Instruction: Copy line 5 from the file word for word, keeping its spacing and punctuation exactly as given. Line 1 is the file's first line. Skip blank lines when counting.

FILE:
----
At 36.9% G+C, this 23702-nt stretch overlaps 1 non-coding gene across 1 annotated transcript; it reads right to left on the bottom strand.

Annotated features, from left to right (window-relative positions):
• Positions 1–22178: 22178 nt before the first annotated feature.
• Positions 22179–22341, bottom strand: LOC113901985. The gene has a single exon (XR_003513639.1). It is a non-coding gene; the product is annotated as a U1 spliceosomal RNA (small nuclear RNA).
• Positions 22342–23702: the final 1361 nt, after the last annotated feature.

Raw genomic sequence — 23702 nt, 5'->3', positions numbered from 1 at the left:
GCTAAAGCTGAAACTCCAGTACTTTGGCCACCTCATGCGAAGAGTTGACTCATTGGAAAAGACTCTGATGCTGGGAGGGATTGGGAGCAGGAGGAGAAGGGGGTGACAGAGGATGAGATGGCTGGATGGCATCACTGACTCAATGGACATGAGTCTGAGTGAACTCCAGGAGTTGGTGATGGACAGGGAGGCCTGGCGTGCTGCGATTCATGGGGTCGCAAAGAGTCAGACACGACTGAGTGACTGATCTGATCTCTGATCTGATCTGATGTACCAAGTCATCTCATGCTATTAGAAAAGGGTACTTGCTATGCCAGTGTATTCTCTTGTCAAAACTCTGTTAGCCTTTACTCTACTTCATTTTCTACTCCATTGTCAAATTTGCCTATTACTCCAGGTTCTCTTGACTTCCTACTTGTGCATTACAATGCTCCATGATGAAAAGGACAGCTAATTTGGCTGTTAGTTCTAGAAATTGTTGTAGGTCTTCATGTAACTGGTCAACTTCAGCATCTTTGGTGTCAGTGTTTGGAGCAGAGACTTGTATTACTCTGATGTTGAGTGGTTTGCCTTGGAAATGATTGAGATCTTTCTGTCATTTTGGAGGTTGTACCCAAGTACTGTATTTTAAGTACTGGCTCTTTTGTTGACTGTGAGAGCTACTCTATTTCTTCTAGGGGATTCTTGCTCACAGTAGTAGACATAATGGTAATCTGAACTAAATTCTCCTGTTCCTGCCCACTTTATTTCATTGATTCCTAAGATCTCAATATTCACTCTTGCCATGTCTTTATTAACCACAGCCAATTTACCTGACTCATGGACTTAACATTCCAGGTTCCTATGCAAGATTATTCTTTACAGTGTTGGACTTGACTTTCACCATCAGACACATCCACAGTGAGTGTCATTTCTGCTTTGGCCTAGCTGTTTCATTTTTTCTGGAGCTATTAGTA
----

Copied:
• Positions 22342–23702: the final 1361 nt, after the last annotated feature.